Keeping Kids out of the Emergency Department
Emergency room doctors call summer “trauma season.” It may seem dramatic, but facts are facts. Kids do find themselves in more unsafe situations during the summer months. Here are some practical things you can be aware of
Children and adults should wear sunscreen with an SPF of 15. Babies under six months old should not spend time in direct sunlight. Try to keep them in the shade.
Outdoor activity in the heat
Make sure kids drink water before beginning prolonged activity. They should also have something to drink every 20 minutes or so during the activity, whether they’re thirsty or not.
Don’t ever leave your children alone in or near a pool, and make sure children are supervised by an adult who knows life saving techniques and CPR. Be aware that inflatable devices, such as inner tubes, do not provide any great measure of safety. Kids who wear them still need constant adult supervision.
If at all possible, enroll your children in swimming lessons, even if they protest. It’s one of the best ways for them to learn to be safe around the water.
Each year, about 4,700 children under 14 visit hospital emergency departments for window-related accidents, and 18 children age 10 and under die in this type of accident. It’s easy for a child to dislodge a window screen simply by leaning against it.
- Consider putting guards on all ground floor windows.
- Move all furniture away from windows. Children have been known to fall out windows that were open only about five inches.
Skateboards and scooters
Here are the American Academy of Pediatrics (AAP) most recent guidelines for children’s use of skateboards and scooters:
Unless an adult is supervising:
- Children under 10 should not use skateboards without adult supervision.
- Children under 8 should not use scooters without adult supervision.
Additionally, the AAP states that children under 5 should not use skateboards at all.
According to the Consumer Product Safety Commission, the number of non-motorized scooter injuries treated in emergency rooms increased sharply from 40,500 in 2000 to more than 84,400 from January 2002 through September 2002.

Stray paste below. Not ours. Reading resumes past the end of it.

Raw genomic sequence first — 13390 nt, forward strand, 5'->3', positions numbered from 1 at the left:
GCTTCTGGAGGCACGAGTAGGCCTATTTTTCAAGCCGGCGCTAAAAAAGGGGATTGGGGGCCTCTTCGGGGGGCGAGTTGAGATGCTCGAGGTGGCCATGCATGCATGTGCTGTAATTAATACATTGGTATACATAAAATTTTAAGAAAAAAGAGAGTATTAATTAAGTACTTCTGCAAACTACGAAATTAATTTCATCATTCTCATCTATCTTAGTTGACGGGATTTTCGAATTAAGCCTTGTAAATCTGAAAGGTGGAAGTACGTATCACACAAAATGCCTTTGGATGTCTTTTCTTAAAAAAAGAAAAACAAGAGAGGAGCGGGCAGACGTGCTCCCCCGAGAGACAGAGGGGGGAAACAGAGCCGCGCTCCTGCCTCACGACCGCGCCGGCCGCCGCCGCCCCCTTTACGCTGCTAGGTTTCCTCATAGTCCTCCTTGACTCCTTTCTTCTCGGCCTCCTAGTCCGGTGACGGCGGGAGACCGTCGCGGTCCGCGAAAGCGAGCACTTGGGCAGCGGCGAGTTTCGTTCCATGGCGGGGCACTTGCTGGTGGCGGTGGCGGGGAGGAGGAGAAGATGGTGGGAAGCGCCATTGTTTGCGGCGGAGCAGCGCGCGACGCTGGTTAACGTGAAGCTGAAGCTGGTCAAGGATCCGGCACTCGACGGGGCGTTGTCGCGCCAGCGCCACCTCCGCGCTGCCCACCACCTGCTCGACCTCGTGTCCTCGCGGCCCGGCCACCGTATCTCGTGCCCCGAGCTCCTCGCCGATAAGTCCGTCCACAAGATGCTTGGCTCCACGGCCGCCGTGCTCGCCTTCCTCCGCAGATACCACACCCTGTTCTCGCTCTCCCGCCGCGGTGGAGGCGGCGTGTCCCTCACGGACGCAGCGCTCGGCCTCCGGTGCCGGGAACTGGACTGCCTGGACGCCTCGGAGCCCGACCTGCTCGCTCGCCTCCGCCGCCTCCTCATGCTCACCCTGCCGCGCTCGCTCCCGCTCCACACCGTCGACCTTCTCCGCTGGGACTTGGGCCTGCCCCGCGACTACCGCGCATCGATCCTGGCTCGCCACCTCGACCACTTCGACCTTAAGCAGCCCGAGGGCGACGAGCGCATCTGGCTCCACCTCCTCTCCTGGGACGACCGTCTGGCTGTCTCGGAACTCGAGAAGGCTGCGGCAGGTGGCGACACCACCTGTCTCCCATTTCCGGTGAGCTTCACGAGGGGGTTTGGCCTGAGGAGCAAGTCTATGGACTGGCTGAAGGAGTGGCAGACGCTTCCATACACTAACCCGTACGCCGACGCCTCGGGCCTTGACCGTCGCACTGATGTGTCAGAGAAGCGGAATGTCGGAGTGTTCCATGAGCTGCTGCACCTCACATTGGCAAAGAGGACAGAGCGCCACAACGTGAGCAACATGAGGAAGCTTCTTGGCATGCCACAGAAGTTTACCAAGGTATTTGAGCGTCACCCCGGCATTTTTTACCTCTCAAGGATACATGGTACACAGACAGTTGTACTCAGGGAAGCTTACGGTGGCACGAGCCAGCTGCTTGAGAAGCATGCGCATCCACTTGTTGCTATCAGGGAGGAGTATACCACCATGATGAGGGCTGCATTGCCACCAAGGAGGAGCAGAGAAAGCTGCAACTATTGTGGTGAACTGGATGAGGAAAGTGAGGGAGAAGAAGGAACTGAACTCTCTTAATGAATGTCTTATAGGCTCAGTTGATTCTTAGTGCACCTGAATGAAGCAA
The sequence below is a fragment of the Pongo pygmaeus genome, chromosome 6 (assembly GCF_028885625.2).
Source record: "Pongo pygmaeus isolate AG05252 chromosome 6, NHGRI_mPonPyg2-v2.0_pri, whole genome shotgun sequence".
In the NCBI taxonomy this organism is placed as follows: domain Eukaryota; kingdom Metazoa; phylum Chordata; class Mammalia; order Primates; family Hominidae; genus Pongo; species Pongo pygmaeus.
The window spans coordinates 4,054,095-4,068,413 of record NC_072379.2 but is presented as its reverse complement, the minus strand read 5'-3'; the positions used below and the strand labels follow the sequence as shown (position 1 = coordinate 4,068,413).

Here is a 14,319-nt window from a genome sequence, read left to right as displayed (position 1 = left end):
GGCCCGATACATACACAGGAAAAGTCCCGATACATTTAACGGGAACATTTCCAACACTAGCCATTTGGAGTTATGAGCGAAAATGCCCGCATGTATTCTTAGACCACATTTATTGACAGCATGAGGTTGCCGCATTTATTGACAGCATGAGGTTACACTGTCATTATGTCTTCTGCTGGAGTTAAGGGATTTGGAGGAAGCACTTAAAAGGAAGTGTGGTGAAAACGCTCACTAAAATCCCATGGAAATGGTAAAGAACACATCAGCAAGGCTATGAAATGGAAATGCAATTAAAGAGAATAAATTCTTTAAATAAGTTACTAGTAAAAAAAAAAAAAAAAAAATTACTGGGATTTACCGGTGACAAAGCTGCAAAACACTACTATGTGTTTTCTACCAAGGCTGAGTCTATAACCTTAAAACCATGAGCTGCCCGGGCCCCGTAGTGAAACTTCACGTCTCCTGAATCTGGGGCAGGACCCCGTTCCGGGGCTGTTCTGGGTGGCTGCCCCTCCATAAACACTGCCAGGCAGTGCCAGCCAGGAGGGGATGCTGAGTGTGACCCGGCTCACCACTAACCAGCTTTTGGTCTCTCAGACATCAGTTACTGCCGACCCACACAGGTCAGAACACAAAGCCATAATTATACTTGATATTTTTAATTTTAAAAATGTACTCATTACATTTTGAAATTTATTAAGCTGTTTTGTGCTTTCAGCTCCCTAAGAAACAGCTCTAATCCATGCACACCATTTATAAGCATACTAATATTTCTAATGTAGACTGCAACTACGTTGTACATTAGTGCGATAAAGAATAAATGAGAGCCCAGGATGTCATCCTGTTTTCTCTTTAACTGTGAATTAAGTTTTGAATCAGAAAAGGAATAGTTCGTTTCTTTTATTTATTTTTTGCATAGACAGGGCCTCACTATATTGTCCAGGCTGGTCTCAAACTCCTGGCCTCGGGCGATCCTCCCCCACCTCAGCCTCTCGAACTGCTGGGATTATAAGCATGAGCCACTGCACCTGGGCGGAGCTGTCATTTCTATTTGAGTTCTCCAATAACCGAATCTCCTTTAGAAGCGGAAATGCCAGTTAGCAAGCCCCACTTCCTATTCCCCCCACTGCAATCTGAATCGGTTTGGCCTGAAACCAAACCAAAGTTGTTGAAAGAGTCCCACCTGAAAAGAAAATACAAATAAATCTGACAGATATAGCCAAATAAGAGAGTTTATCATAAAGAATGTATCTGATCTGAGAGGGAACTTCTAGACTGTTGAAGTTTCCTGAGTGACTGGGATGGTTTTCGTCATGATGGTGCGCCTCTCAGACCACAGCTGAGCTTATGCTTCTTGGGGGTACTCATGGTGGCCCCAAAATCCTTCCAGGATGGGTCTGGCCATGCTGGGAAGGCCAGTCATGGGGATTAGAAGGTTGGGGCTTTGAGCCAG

The AAP explains that young children are at high risk of injury because they’re unable to judge their own skills and strength accurately. Wearing protective gear and avoiding riding in traffic reduce the risk of injury. The same goes for bikes as well.
Adequate supervision is a key to safety
Summer is hazardous to kids because they have more free time and many parents are not able to keep a close eye on them. Children aged 10 to 14 are at risk because they’re at that in-between age where you don’t have to watch them like a hawk anymore. It seems normal to let them spend time unsupervised. But at this age, they’re likely to take bigger risks—to try things they know are wrong and that put them in danger. Kids who are 5 to 9 can be at risk because they don’t have good judgment about bike, swimming, pedestrian and play safety. They usually mean well, but you can’t rely on their sense of safety.
Even though it’s harder to keep track of what your kids are up to when they’re not in school, do what you can to provide some supervision. It may mean a few phone calls throughout the day, arranging to have a neighbor look in on them in exchange for some other favor from you, etc.
American Academy of Pediatrics; The Consumer Product Safety Commission; The National Safe Kids Campaign; Pediatrics, March 2002